On Heroes and Memories

All my famous person heroes a gone now. All those shinny, happy people in the public eye that I looked up to like bright stars in this world are gone. SNN0103RW-280_602539a

I remember reading about the death of my favorite author in 1984. Richard Brautigan. He died of a self-inflicted gunshot. I was shocked and sad because I would not get a chance to read more of his books. I loved them so. I felt he wrote like I think. My incomplete collection of his books is one of my prized possessions. One day I hope to complete it.

Maya Angelo pasted away in a natural way last spring. I admired that woman as much as I have anyone. She was a force of nature, a shining star, full or wisdom and love.

Yesterday when I read Robin Williams had died. I was as shocked as I was when I read about Richard Brautigan. My eyes welled with tears and my heart sank. I don’t think you can be that funny or that compassionate and not be hurting deep inside. Suicide was not the path I expected from him. It did however illustrate the depth of his pain.

Lots of folks decide to end their lives. I’ve thought about it and probably you have too. Nevertheless, we trudge on, live another day, and eventually things get better. Depression is part of life. Some of us are able to manage the dark side and some of us aren’t; at least not without help.

Help comes in many forms. For some it is therapy and prescribed drugs, for others it is self-medication, avoidance and denial. I lost a friend 5 yrs ago. He took his own life. There were signs, and there was avoidance and denial. Finally, one morning,  we were reading his last letter and he was gone.

His letter helped me better understand why people take their own lives. This was what I thought about last night. My friend’s letter left me feeling as if he knew there was no other way. He had done all he could and had no other choice. Society mandates there is always help and a different choice but after reading this last letter, I suddenly knew differently, it almost made it OK.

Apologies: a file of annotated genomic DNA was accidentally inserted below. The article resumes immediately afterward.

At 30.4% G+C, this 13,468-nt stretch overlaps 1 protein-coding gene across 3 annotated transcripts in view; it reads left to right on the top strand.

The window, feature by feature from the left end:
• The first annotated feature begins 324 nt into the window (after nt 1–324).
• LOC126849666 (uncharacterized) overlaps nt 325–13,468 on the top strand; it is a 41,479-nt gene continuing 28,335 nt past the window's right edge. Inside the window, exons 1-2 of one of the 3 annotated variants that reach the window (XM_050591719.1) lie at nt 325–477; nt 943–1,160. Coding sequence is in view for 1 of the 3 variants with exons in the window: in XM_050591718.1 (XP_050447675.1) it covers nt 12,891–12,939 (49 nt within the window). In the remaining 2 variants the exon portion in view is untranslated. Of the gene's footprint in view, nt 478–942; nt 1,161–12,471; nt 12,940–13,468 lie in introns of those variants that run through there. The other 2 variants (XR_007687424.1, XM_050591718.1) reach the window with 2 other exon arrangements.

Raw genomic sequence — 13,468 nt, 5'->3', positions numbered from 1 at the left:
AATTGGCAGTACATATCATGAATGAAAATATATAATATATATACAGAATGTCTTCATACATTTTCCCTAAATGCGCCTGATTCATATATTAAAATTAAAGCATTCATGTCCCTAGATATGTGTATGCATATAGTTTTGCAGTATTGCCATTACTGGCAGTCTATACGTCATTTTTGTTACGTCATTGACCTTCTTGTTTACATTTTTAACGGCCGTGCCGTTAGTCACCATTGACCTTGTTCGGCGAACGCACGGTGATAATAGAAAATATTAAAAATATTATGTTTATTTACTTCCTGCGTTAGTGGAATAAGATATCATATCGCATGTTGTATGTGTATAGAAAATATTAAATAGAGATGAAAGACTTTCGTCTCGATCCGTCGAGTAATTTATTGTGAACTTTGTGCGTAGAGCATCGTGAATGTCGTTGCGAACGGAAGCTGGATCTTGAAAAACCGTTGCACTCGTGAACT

I know this all sounds crazy and a good doctor would probably love to get me in therapy. Robin Williams had been in therapy and rehab. He still chose to end his life.

Last night my mind was racing with thoughts about the struggles some people face. I thought about all the Mork and Mindy reruns I watched and all the wonderful movies Robin stared in. Now, like Richard Brautigan books or poems, there won’t be anymore. He decided he had to go.

His family, I am sure, is deeply sad by this. I am sad too. I know Robin, like all those before him will find peace in the spirit world.

Robin Williams’ comic genius is gone. I will savor his wisdom and his legacy of film, be more kind to others and hope to better recognize pain when I see it. The turmoil in our world today makes some pain easy to see. It’s the pain that we don’t see, the pain that folks keep hidden that we need to look for.

This is the pain that lives in the darkest recesses of our soul. This is the pain we need to be more open with and more accepting of. This is the pain that leaves us feeling there is no choice and no way out. This is the pain that is found hiding in darkest recesses of the brightest and most gifted. No doubt it is part of what makes them great but it can also snuffs out the light and the life. Memories are a good thing.

RIP Robin Williams. Thanks for tall you left us with. Thanks for being you.



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